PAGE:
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Sweets for the depot


DUSSELDORF. Bad news for the sweet tooth: candy will be more expensive. Traders expect the purchase "significantly higher price volatility", which should be passed on to consumers, "says the chief executive of the HDE retail trade association, Stefan Genth. The reason: Some agricultural commodities in the past year laid out a brilliant rally.

And this is also true, the producers of delicacies. Prepare the industry concerns especially the sharp increase in price for the main raw cocoa, "says the vice-chairman of the Federation of German confectionery industry Tobias Bachmüller. While a sweet tooth have to dig deeper into their pockets, investors can benefit from the rising prices, which have a stock quote for "pleasure-resources" splendidly developed.

Sugar has risen in the past year, almost 120 per cent, cocoa has doubled since 2007. The rally could continue. "For sugar, the characters continue to stand on green," said Eugen Weinberg, commodities expert at the Commerzbank. "There might be a small correction, but then the prices continue to rise." The robust demand and massive problems in the production would speak for sugar. While there are certainly signs of a shortage of supply, the major supplier to the enormous demand can not operate and some will not even meet the domestic demand.

For example, India has become, after a drought period, the second largest exporter, the largest importer. "Since sugar is very high in calories, he just heard in the poor countries to the main food substances – that makes him his political commodity," says Weinberg. His conclusion: "Sugar is very attractive." Less optimistic is Manfred Wolter, commodities expert at Landesbank Baden-Wurttemberg (LBBW). "Still running the rally, but we’ve at least for the majority of the Softs rally behind us," he says. "In sugar we do not currently need to invest anew." The last two years were marked by special factors. In India the monsoon in 2008 has brought little rain, was killed in 2009 in Brazil, however much precipitation.

Both had scarce supply. But now would be to normalize the situation, the price of sugar faced a consolidation. "Even if prices rise even in the short term, investors should watch the market closely and get off at times." In a repeat performance from last year, he does not believe.

With new commitments would prefer Wolter cocoa. But cocoa has already gone well and so expensive in decades more. "Finally in 1979 it cost as much as now," says Weinberg. Many analysts expect that demand will increase with the expected economic recovery continues – and with it the price of the commodity. This applies in principle to the prices of cereals. But at times of overproduction can tumble or pass to the quotations on the spot. A phenomenon that is currently observed in wheat. "We have two very good wheat years behind us," says LBBW analyst Wolter. "The harvest was fantastic, we are more than well supplied, the camps are full." For investors, this means that fundamentally little potential. Also Carsten Fritsch, an expert on agricultural commodities in the CommerzbankNot being advised to become involved. "Short-term investors should keep away from wheat for the next three to six months, expectations are subdued," he says.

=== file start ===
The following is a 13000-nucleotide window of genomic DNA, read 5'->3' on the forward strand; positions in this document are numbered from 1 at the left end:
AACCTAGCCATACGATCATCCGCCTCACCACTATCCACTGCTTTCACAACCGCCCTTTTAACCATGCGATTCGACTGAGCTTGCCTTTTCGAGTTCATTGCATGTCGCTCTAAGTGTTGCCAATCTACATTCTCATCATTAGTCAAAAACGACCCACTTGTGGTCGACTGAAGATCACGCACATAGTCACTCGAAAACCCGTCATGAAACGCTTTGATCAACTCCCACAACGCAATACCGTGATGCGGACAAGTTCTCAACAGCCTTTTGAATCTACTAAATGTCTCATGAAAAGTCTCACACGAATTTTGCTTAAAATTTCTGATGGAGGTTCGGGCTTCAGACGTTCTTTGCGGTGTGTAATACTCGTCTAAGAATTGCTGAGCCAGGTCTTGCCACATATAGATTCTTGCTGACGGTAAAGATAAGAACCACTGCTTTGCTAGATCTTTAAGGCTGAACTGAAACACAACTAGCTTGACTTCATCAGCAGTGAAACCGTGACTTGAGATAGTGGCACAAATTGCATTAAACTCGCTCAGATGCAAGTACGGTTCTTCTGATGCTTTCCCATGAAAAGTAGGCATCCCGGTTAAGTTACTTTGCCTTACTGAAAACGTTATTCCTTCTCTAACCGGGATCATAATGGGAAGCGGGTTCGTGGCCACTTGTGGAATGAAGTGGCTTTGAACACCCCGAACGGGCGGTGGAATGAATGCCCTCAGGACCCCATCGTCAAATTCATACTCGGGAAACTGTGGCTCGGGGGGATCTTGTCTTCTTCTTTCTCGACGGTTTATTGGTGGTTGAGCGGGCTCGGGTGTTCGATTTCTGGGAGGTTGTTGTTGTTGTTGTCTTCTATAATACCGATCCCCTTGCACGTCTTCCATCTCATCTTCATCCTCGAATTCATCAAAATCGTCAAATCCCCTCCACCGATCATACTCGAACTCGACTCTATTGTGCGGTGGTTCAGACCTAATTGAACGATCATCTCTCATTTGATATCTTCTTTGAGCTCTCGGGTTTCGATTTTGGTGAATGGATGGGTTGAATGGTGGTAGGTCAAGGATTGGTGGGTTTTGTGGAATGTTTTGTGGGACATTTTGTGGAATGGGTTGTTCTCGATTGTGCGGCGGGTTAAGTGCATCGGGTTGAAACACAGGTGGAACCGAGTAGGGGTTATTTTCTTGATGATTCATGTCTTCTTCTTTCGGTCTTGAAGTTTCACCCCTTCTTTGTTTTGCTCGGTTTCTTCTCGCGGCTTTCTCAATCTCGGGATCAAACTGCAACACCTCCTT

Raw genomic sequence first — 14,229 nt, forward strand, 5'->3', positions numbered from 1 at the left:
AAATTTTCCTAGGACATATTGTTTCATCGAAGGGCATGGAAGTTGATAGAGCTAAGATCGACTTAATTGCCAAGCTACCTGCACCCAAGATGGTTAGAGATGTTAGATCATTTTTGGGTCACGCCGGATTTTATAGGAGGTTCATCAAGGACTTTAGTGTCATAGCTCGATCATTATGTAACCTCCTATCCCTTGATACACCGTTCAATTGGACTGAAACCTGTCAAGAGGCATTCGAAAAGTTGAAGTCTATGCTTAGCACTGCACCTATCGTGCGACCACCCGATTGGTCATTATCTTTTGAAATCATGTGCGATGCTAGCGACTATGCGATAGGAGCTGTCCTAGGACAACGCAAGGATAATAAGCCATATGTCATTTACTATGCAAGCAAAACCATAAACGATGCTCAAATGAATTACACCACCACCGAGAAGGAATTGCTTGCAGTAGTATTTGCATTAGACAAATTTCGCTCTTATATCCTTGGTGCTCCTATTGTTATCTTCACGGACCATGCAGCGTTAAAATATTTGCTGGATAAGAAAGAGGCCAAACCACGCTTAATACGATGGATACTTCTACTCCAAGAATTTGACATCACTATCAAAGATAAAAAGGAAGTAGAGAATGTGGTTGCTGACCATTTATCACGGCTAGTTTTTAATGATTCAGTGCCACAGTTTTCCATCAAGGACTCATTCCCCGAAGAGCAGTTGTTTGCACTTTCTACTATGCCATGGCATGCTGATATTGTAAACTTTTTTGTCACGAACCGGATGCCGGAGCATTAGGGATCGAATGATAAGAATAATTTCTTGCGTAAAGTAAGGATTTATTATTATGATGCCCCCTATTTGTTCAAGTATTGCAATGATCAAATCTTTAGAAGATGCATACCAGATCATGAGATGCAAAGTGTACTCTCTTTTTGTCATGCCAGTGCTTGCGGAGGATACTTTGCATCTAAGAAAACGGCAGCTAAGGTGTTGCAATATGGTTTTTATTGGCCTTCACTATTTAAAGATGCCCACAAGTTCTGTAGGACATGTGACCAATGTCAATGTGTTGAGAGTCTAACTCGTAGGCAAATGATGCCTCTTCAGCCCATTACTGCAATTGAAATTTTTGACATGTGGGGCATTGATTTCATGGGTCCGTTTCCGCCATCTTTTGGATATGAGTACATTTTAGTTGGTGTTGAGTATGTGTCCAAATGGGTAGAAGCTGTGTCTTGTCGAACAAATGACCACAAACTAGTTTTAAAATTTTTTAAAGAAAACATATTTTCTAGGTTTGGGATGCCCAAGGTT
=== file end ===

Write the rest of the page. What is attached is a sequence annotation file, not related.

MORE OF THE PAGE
In the long term, however, wheat prices are likely to rise again, the growing world population, consume more and more emerging markets. Sees potential CommerzbankExpert Fritsch in maize. "The consumption is high and the demand is more stable than for wheat because corn is not only used as food and feed but also for the production of fuels," he says. Even now, would be used in the United States one third of the maize harvest for bioethanol production. Also, competition for corn is lower than for other commodities – and this brings opportunities for investors.

The biggest player in the wheat market is the USA. The U.S. Department of Agriculture estimates that this year 334 million tons of corn are harvested on American fields. The number two in China is only 155 million tons. Another difference Export: The Chinese hardly maize, while 60 percent of world exports (come around 53 million tonnes) from the U.S.. Neither wheat nor corn last year, investors could earn a lot – on the contrary. Soya came to a standstill. The recovery of raw material passes its agricultural sector, in part, "The catch-up compared to other commodity classes is great," says Fritsch.

Agricultural commodities for many experts a mega trend. In the long term will increase the demand. "Still, the production keeps pace," said Wolter. "With the surplus we have in some cases even a luxury problem." But the earth’s surface is limited. "The question is how long we make it, with new irrigation systems, machinery and fertilizer to keep the growing demand for state," admits the LBBW bear expert. Even seed and fertilizer producers and harvesters manufacturers could benefit the long term. Therefore, some experts recommend to spread risk across the entire value chain.

While investors are using ETFs for several agricultural commodities or companies, they can invest specifically with ETCs in individual commodities. Experts advise retail investors to be widespread and long-term commitment. "In term of ten years, the prospects are excellent, sight of one or two years, but they are quite uncertain," says Weinberg. Above all, the weather is a key issue. Sunshine and rainfall are important factors for the harvest, which can be difficult to predict. And with each harvest of the "cycle is" going again. "At least once a year to be reshuffled," said Wolter.